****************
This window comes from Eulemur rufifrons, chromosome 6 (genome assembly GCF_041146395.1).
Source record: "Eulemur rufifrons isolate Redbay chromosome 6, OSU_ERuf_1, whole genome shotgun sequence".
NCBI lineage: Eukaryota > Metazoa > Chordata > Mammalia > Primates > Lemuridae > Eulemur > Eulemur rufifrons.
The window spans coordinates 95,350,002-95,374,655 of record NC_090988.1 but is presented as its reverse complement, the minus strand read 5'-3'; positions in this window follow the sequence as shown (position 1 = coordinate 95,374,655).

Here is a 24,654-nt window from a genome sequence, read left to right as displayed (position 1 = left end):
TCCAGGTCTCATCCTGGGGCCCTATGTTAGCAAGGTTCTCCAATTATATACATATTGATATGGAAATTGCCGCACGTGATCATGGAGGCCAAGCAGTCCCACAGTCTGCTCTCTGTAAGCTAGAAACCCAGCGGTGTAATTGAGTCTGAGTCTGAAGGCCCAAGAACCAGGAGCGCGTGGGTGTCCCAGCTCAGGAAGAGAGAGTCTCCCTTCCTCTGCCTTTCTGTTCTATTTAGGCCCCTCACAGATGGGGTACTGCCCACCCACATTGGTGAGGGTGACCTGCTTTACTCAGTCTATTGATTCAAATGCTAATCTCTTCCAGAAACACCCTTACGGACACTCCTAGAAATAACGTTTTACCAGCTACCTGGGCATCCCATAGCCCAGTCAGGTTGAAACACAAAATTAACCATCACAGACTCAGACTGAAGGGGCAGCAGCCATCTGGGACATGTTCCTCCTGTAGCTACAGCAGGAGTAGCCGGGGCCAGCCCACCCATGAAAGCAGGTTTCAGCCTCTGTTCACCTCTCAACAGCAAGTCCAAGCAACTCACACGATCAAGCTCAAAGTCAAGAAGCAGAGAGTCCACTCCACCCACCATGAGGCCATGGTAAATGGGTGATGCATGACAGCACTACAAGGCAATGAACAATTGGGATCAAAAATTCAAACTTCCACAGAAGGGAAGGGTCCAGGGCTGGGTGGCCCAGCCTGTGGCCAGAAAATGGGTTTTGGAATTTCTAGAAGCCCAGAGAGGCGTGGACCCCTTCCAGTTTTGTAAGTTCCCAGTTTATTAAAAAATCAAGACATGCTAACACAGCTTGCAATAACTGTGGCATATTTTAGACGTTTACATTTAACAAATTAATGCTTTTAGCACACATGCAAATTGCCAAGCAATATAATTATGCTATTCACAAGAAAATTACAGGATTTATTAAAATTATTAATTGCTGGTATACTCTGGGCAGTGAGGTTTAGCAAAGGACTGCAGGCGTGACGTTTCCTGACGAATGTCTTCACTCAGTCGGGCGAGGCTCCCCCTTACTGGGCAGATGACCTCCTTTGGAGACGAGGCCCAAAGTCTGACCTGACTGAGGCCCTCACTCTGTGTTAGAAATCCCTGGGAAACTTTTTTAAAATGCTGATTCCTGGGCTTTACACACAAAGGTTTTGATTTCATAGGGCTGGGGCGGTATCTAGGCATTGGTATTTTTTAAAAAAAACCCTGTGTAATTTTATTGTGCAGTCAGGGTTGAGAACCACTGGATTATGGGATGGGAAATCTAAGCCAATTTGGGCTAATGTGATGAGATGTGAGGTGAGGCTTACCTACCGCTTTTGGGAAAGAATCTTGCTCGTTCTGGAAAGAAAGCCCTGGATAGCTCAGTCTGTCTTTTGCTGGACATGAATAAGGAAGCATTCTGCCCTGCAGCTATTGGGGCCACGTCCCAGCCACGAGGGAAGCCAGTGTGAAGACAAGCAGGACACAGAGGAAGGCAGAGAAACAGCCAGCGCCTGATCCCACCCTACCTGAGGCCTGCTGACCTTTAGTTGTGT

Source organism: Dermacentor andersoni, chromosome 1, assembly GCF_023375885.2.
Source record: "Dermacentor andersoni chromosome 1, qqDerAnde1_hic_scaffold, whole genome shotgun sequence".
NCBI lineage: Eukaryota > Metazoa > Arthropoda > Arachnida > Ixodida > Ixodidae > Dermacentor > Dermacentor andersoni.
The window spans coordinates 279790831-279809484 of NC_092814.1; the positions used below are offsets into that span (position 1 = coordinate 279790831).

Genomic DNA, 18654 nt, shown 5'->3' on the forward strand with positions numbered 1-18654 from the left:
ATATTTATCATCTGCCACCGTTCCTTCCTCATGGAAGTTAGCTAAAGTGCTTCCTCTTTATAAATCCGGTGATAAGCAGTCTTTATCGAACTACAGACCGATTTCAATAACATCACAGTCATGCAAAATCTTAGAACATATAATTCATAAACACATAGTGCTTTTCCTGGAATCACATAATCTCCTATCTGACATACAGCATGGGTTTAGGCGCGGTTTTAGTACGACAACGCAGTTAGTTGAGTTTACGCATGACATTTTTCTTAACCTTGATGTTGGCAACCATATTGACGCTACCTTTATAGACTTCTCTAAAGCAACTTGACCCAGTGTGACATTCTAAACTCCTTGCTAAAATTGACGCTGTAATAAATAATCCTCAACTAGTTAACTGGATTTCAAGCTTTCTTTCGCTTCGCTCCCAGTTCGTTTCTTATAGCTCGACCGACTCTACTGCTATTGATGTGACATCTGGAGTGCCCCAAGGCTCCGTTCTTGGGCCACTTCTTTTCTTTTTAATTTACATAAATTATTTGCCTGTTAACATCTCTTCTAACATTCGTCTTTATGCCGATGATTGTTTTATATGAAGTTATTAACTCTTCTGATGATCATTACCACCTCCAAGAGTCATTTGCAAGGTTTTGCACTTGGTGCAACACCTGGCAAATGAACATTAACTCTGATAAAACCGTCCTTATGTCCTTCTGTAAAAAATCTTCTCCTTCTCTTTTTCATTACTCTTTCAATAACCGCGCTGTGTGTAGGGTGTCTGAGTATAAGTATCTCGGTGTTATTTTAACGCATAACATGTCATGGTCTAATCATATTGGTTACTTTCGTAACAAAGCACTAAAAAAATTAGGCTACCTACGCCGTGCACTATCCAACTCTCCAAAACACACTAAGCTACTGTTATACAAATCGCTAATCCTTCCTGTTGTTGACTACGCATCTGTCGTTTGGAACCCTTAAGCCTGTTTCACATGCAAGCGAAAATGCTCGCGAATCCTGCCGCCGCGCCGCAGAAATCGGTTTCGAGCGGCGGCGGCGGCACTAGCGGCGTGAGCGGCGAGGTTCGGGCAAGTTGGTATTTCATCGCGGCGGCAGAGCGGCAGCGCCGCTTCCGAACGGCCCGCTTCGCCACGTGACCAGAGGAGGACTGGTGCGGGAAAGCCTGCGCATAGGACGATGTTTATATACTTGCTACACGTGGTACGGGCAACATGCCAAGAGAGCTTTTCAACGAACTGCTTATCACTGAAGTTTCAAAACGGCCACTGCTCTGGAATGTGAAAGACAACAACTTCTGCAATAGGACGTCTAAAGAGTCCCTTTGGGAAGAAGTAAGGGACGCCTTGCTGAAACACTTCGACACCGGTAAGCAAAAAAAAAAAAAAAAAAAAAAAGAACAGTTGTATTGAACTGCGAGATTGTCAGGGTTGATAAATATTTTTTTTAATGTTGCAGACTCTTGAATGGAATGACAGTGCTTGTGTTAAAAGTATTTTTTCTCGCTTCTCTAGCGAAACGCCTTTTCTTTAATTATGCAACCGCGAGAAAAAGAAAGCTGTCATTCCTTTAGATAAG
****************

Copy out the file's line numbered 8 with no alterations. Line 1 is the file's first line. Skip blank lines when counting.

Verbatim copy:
Source record: "Dermacentor andersoni chromosome 1, qqDerAnde1_hic_scaffold, whole genome shotgun sequence".